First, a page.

Delta variant: 7 things to know about the highly contagious coronavirus strain
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Delta variant: 6 things to know about the highly contagious coronavirus strain
After declining sharply for months, COVID-19 cases are climbing in the U.S. once again as a result of the Delta variant, which some experts have called “the most troubling variant by far.” Yahoo News medical Contributor Dr. Kavita Patel, a primary care physician in Washington, D.C., explains what we've learned so far about the fast-spreading strain, and how to protect yourself and loved ones from it.
After declining sharply for months, coronavirus cases are climbing once again as a result of the Delta variant. Although they remain well below peak levels, the U.S. is now seeing about 30,000 new cases per day. The most recent seven-day average shows hospitalizations are also up by nearly 36 percent, according to the Centers for Disease Control and Prevention.
Since the COVID-19 vaccines are effective against the variant — especially when it comes to preventing serious illness — health experts say the recent uptick in cases and hospitalizations is primarily due to localized outbreaks in areas of the country with low vaccination rates. Currently, some of the most concerning hotspots are in Missouri, Arkansas, Louisiana and Florida. In these areas, where infection levels have soared, some hospitals are struggling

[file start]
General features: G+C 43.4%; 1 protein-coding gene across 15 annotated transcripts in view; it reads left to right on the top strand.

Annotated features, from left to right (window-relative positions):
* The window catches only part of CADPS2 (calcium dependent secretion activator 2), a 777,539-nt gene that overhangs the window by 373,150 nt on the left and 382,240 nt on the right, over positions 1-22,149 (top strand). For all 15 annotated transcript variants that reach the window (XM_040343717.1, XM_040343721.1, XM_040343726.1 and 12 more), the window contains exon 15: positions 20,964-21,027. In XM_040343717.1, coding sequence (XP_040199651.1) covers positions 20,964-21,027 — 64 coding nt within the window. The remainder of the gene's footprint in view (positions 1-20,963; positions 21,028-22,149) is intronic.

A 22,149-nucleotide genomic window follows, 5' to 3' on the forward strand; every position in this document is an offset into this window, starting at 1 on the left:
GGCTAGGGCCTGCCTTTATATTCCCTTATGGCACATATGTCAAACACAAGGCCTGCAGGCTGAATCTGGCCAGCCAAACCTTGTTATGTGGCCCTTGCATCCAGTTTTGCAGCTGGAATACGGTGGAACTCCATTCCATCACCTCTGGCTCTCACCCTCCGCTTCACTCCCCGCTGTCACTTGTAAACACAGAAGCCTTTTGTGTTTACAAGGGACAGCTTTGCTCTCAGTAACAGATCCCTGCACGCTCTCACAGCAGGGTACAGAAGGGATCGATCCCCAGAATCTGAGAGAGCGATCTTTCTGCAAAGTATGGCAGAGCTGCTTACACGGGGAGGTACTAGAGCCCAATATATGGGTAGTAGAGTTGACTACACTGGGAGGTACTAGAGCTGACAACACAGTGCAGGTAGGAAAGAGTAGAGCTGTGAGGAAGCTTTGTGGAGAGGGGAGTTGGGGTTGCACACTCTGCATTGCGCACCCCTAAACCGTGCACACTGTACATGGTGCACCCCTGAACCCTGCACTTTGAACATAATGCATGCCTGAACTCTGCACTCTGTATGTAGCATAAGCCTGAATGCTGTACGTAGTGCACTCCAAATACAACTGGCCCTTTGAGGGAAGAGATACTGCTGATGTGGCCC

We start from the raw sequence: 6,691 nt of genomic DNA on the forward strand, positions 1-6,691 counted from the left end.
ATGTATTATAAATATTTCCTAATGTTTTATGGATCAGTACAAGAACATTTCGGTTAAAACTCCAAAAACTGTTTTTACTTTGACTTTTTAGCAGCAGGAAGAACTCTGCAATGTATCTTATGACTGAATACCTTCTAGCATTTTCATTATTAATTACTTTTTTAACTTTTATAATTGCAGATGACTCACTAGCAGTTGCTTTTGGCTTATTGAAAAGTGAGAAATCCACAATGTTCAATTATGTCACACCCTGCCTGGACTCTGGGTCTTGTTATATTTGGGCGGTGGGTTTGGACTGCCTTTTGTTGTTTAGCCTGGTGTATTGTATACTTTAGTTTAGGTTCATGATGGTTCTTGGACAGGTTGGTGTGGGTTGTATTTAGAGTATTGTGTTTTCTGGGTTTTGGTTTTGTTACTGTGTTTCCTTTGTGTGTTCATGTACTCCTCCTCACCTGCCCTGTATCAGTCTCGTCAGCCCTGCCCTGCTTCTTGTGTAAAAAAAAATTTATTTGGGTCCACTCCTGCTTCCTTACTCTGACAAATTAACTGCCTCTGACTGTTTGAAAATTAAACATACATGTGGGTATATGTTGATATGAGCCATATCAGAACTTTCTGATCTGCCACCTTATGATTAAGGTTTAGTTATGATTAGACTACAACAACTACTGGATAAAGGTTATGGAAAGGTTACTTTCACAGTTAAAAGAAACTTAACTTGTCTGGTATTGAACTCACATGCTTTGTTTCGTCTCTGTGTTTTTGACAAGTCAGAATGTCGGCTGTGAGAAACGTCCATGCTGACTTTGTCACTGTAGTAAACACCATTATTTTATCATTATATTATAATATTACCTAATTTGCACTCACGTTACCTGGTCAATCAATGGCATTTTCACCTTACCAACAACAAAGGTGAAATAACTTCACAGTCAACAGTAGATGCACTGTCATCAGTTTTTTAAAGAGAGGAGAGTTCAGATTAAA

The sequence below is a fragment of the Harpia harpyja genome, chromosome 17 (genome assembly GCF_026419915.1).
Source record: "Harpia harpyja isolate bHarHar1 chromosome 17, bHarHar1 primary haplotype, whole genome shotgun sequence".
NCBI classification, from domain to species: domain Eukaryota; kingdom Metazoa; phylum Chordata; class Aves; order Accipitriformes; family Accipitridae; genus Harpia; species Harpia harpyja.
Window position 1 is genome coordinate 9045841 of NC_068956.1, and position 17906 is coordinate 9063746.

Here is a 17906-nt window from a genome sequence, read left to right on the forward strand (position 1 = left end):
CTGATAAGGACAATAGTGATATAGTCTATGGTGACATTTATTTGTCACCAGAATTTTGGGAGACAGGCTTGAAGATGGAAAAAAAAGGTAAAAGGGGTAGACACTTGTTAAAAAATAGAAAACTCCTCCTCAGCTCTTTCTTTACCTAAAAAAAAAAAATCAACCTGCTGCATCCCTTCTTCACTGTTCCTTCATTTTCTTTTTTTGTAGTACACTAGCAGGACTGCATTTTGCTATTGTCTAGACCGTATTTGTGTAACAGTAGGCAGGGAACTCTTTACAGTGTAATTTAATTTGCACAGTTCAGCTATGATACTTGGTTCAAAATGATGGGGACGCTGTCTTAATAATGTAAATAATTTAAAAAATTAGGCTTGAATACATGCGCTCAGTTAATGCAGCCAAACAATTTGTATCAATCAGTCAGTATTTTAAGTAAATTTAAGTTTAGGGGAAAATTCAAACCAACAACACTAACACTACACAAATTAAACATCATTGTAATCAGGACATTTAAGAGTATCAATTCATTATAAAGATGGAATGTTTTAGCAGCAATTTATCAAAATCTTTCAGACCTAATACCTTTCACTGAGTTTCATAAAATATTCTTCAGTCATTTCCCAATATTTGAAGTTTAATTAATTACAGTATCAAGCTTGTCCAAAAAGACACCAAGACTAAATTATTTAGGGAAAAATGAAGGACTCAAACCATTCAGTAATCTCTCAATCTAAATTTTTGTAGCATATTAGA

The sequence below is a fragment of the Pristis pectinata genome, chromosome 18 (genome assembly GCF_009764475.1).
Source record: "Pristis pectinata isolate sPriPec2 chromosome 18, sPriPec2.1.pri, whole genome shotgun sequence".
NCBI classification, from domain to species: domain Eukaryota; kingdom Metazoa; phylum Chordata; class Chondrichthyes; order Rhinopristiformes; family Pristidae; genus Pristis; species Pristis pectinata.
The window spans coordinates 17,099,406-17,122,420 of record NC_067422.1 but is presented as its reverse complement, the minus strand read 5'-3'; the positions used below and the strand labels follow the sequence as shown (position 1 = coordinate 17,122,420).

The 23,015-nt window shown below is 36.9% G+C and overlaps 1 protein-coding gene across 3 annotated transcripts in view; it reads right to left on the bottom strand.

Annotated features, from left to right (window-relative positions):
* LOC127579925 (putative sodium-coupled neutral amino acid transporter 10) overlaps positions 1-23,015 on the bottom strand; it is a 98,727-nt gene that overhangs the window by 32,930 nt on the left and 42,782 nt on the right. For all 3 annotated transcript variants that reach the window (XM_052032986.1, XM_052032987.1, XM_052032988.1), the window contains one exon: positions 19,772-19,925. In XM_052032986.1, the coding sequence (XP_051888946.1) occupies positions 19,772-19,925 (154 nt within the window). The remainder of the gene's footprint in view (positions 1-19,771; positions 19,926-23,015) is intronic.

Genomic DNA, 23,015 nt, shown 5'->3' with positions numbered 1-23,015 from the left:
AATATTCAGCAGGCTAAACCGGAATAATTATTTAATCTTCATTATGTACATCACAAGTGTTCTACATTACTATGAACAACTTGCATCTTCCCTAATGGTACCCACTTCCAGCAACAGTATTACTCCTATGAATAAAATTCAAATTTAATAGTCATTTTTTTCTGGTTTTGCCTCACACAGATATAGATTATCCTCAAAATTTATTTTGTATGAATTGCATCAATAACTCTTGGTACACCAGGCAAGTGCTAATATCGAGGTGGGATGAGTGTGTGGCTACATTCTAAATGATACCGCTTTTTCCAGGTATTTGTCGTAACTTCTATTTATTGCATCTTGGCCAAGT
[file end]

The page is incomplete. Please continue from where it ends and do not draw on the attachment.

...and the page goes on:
to keep pace as the Delta variant spreads.
However, an uptick in cases has now been reported in all 50 states, including areas of the country with a comparatively higher percentage of the population vaccinated.
Howard Douglas receives a shot at a mobile COVID-19 vaccination site in Orlando on Wednesday. (Paul Hennessy/SOPA Images/LightRocket via Getty Images)
Yahoo News Medical Contributor Dr. Kavita Patel told Yahoo News that in the next six to eight weeks it is likely that cases will continue to rise — even in the Northeast, where infection levels have remained quite low. However, this surge, she said, is different from previous ones in that new cases “are almost all exclusively in people who are unvaccinated.”
Here's what to know about the fast-spreading variant and how to stay safe and protect others.
Is the Delta variant more contagious than previous strains of the coronavirus?
Some experts have called Delta “the most troubling variant by far” due to its high transmissibility. According to the World Health Organization, the strain is about 60 percent more transmissible than B.1.1.7 — the U.K. variant that was recently renamed Alpha, which was the dominant strain of new cases in the United States until about a month ago.
The Delta variant first surged across India in March and April 2021, and pushed the country’s COVID-19 death toll past 400,000, according to the Indian government. But researchers
from Brown, Harvard and the Center for Global Development believe the number is much higher (up to 5 million deaths).
In the United States, in just three weeks Delta progressed to dominance and now makes up approximately 83 percent of new cases in the country. Patel said this is just an estimate, and experts believe that number may be higher due to Delta’s ability to replicate faster. “We now have mounting evidence that the Delta strain itself reproduces in people's nasal passages, mouth and body faster, up to 1,200 times higher than previous coronavirus strains,” she told Yahoo News.